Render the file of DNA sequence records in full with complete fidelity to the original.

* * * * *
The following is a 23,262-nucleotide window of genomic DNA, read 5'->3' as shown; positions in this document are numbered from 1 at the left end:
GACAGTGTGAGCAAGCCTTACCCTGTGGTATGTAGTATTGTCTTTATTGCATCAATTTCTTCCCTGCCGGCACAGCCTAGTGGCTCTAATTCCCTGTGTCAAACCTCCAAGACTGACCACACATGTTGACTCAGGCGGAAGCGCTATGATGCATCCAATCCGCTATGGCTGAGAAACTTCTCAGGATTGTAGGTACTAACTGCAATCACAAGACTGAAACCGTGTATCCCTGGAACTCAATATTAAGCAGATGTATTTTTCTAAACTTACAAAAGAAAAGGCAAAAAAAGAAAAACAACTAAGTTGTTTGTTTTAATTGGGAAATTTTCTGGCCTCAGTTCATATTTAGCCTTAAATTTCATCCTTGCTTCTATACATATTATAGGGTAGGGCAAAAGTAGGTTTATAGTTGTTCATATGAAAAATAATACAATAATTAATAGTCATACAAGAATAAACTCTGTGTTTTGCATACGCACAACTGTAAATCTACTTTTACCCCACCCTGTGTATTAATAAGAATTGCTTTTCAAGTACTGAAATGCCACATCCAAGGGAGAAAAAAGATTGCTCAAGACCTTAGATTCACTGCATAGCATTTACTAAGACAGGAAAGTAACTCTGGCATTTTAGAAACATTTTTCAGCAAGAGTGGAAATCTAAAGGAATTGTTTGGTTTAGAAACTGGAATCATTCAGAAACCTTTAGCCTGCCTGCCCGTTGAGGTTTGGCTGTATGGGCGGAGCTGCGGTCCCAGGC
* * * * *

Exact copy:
The following is a 23,262-nucleotide window of genomic DNA, read 5'->3' as shown; positions in this document are numbered from 1 at the left end:
GACAGTGTGAGCAAGCCTTACCCTGTGGTATGTAGTATTGTCTTTATTGCATCAATTTCTTCCCTGCCGGCACAGCCTAGTGGCTCTAATTCCCTGTGTCAAACCTCCAAGACTGACCACACATGTTGACTCAGGCGGAAGCGCTATGATGCATCCAATCCGCTATGGCTGAGAAACTTCTCAGGATTGTAGGTACTAACTGCAATCACAAGACTGAAACCGTGTATCCCTGGAACTCAATATTAAGCAGATGTATTTTTCTAAACTTACAAAAGAAAAGGCAAAAAAAGAAAAACAACTAAGTTGTTTGTTTTAATTGGGAAATTTTCTGGCCTCAGTTCATATTTAGCCTTAAATTTCATCCTTGCTTCTATACATATTATAGGGTAGGGCAAAAGTAGGTTTATAGTTGTTCATATGAAAAATAATACAATAATTAATAGTCATACAAGAATAAACTCTGTGTTTTGCATACGCACAACTGTAAATCTACTTTTACCCCACCCTGTGTATTAATAAGAATTGCTTTTCAAGTACTGAAATGCCACATCCAAGGGAGAAAAAAGATTGCTCAAGACCTTAGATTCACTGCATAGCATTTACTAAGACAGGAAAGTAACTCTGGCATTTTAGAAACATTTTTCAGCAAGAGTGGAAATCTAAAGGAATTGTTTGGTTTAGAAACTGGAATCATTCAGAAACCTTTAGCCTGCCTGCCCGTTGAGGTTTGGCTGTATGGGCGGAGCTGCGGTCCCAGGC